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Biodiversity and Conservation

, Volume 28, Issue 1, pp 1–19 | Cite as

Exploring the international trade in African snakes not listed on CITES: highlighting the role of the internet and social media

  • Timm Juul Jensen
  • Mark Auliya
  • Neil David Burgess
  • Patrick Welby Aust
  • Cino Pertoldi
  • Julie Strand
Original Paper
Part of the following topical collections:
  1. Biodiversity exploitation and use

Abstract

Globally, there is an extensive trade in snakes for pets, especially in the European and North American markets. This trade includes many African snakes, but few of these are present on CITES appendices, suggesting little regulation of this international trade. In this study, we assess the status of this unregulated trade, by analyzing export lists and private seller advertisements, collected by correspondence, monitoring and recording social media and online forums. Furthermore, by engaging with African exporters, we map the distribution of trading hubs involved in the international trade of African snakes. We show that the African snake trade is extensive and involves rare and range-restricted species, including species on the IUCN red list of threatened species. Furthermore, the internet and social media are shown to play an increasing role in the trade of exotic reptiles. We found 2.269 wild caught live African snakes from 42 species, present in 15 African countries, to have been advertised for sale between 2013 and 2017. Traded species were predominately venomous and the 23 most traded species were not CITES listed. Three main hubs for the live snake trade occur on the African mainland: Tanzania, Togo, and Egypt. By using publicly available data we demonstrate an extensive trade in snake species where basic biological knowledge and conservation status is often missing and the sustainability of this trade is questionable. To tackle this potentially detrimental trade we recommend detailed investigations aiming to understand current threats to snakes, especially focusing on species not regulated by international conventions.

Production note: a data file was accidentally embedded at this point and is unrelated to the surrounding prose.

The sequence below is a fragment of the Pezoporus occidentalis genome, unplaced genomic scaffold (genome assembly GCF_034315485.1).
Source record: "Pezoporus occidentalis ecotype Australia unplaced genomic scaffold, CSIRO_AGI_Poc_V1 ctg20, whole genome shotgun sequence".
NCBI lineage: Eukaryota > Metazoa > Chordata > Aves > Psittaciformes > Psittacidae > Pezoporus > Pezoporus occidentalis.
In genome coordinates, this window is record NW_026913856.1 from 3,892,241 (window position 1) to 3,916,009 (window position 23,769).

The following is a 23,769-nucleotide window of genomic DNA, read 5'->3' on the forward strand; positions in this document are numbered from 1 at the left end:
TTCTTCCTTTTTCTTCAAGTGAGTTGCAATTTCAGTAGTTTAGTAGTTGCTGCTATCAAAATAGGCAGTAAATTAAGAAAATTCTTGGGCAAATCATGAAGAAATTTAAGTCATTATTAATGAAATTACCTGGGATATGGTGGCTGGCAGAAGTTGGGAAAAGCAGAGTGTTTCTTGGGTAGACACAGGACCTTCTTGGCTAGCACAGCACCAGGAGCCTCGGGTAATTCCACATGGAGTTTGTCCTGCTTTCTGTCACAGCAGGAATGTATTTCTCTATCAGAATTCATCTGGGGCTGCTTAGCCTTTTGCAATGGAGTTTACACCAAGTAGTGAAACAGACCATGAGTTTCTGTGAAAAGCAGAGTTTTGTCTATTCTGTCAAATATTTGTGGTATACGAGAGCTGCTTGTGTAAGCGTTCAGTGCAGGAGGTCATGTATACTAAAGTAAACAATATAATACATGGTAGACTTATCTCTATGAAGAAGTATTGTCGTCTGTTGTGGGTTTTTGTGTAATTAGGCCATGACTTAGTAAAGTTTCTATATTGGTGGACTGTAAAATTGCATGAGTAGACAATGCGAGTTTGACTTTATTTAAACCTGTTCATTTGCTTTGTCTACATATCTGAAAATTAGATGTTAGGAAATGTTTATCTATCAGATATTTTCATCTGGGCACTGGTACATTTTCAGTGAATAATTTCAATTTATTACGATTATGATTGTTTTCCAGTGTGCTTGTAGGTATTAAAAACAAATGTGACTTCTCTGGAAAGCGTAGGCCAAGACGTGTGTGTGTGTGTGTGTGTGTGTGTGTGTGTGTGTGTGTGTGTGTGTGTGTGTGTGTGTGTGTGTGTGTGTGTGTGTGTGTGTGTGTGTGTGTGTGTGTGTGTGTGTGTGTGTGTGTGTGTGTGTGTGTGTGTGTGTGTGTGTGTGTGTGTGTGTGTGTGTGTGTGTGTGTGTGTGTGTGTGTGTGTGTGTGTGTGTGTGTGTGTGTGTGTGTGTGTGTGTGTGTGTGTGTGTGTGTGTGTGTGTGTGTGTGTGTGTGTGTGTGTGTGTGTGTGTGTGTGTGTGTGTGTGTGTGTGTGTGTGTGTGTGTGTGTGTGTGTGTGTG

Keywords

Unregulated harvest CITES Pet trade Reptile IUCN red list 

Notes

Acknowledgements

The authors would like to thank Sandra Altherr from Pro Wildlife for her insight into the reptile trade, and Andrea Rehmsmeier for discussions on illegal trade in reptiles. A special thanks to Michalis Mihalitsis and two anonymous reviewers for invaluable comments on the manuscript.

Supplementary material

10531_2018_1632_MOESM1_ESM.xlsx (221 kb)
Supplementary material 1 (XLSX 220 kb)

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Copyright information

© Springer Nature B.V. 2018

Authors and Affiliations

  1. 1.Section of Biology and Environmental Science, Department of Chemistry and BioscienceAalborg UniversityAalborgDenmark
  2. 2.Zoological Research Museum Alexander KoenigBonnGermany
  3. 3.Department of Conservation Biology of the Helmholtz Centre for Environmental Research GmbH – UFZLeipzigGermany
  4. 4.UN Environment World Conservation Monitoring Centre (UNEP-WCMC)CambridgeUK
  5. 5.University of WitwatersrandJohannesburgSouth Africa
  6. 6.Department of Zoology, Radcliffe Observatory QuarterOxford UniversityOxfordUK
  7. 7.Aalborg ZooAalborgDenmark
  8. 8.Randers Tropical ZooRandersDenmark
  9. 9.Section of Biology and Environmental Science, Department of Chemistry and BioscienceAalborgDenmark

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